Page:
Japan holds a minute's silence to mark the one year anniversary of the massive earthquake and tsunami that killed more than 19,000 people. Report by Katie Lamborn.ITN also has this retrospective.
A look back at the destruction caused by the massive earthquake and tsunami that hit Japan a year ago. Report by Katie Lamborn.Click on Read more to see the earthquake/tsunami/meltdown stories from last night's Overnight News Digest: Science Saturday on Daily Kos.
This week's featured story comes from the University of Alabama.
When the Earth Shakes
March 1, 2012
The United States Geological Survey records earthquakes every day. The earliest reported U.S. quake was felt in 1769 about 30 miles southeast of Los Angeles. A single earthquake several thousand years ago is believed to have killed 800,000 in central China.Mississippi State University: CAVS studies radiation effects on nuclear reactor materials
In 2011, a Richter magnitude 9.0 quake in Japan became the largest Japanese earthquake since records began. The Japanese National Police Agency confirmed 15,787 deaths from it with more than 6,000 injuries. In addition, the earthquake, tsunami and aftershocks damaged or destroyed more than 125,000 buildings. From an economic standpoint, the Japanese government estimates the overall costs could exceed $300 billion, making it the most expensive natural disaster in Japanese history.
In the wake of a catastrophic natural disaster, engineers review whether human and economic losses can be reduced. Through structural-engineering research and experimentation, building codes and retrofitting techniques are improving, better protecting inhabitants and property.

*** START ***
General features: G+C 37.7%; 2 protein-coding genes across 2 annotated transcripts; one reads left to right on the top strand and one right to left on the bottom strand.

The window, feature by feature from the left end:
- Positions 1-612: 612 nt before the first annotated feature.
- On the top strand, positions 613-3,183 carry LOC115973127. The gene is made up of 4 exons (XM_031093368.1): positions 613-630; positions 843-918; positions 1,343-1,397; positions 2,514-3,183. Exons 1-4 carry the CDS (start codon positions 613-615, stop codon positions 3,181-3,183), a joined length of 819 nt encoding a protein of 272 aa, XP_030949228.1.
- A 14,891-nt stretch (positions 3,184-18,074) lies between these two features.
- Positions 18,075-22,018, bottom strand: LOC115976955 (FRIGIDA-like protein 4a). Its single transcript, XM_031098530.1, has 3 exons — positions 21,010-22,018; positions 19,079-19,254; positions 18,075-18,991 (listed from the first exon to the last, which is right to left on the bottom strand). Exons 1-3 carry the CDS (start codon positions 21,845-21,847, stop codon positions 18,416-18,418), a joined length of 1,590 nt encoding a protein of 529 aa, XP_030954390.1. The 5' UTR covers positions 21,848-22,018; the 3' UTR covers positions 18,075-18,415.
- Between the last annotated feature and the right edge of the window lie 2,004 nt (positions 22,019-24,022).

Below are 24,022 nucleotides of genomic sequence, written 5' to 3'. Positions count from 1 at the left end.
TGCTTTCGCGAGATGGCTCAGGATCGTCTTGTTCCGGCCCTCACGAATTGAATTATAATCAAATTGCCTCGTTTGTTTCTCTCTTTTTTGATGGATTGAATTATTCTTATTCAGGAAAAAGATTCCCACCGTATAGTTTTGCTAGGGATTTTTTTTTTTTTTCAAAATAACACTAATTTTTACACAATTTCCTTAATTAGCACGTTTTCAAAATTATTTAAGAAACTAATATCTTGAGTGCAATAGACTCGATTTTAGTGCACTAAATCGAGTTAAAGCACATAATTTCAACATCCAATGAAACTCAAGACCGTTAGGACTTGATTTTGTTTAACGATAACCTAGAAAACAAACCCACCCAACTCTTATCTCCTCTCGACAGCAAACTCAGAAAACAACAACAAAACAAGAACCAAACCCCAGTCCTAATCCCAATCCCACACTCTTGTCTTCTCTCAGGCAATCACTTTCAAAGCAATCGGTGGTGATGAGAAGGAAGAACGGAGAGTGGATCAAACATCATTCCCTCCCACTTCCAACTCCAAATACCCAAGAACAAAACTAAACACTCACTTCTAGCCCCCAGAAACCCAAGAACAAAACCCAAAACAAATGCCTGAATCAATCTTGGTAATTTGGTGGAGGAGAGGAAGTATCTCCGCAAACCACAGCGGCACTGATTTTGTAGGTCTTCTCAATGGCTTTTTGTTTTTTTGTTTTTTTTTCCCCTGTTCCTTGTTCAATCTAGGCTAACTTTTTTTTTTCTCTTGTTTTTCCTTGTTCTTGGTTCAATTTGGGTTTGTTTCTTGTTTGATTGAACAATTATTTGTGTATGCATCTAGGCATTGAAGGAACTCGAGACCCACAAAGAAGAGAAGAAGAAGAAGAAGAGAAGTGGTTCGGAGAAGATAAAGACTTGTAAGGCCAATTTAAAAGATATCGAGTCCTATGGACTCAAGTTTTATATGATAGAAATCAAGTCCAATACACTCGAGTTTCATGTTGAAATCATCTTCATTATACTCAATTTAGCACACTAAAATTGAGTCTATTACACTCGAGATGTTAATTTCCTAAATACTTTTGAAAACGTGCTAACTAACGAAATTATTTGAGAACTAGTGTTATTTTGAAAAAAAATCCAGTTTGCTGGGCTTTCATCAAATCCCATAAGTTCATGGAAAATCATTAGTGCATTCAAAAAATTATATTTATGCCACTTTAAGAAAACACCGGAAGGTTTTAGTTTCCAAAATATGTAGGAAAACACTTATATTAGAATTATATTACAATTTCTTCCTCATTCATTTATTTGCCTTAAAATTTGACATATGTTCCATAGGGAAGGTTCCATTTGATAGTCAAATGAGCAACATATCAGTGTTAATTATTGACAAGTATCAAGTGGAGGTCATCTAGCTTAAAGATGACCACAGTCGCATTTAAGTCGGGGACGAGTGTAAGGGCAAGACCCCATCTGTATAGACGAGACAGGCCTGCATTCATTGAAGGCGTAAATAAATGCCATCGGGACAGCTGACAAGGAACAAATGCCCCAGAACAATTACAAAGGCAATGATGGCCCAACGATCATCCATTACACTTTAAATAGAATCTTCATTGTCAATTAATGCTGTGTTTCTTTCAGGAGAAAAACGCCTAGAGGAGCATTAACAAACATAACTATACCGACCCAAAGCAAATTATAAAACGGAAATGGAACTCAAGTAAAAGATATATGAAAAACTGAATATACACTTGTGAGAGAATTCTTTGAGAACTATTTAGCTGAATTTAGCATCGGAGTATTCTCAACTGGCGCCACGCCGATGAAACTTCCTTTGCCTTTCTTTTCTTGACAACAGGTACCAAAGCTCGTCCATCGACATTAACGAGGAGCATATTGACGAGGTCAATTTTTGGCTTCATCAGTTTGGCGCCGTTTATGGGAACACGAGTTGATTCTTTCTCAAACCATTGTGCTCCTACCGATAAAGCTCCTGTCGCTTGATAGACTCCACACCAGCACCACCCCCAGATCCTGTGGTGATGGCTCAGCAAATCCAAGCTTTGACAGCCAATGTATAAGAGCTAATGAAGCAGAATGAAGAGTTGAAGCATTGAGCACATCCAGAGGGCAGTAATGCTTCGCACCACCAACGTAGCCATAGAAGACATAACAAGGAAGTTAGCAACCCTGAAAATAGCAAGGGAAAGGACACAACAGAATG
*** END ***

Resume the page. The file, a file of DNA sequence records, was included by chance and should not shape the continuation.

March 9, 2012
STARKVILLE, Miss.--Testing how steel reacts under radioactive conditions with tens of thousands of simulations may seem ambitious, but that's the goal of research at Mississippi State University.Now, the moment of silence in full, from Al Jazeera English.
The nuclear meltdown in Fukushima, Japan, a year ago--a crisis started by a massive earthquake that set off a tsunami--helped show the importance of learning more about the strength of materials used in nuclear reactors. While Japan continues to deal with the fallout of the nuclear reactor's breakdown, the global scientific and research community for nuclear energy are taking measures to prevent this scenario from happening again.
Mark Tschopp, an assistant research professor at Mississippi State, has led efforts to create better predictive models for materials used in extreme environments such as nuclear reactors. The research is funded by the U.S. Department of Energy.
A minute of silence has been observed across Japan at the exact instant that, one year ago, a devastating earthquake struck off the country's northeast coast.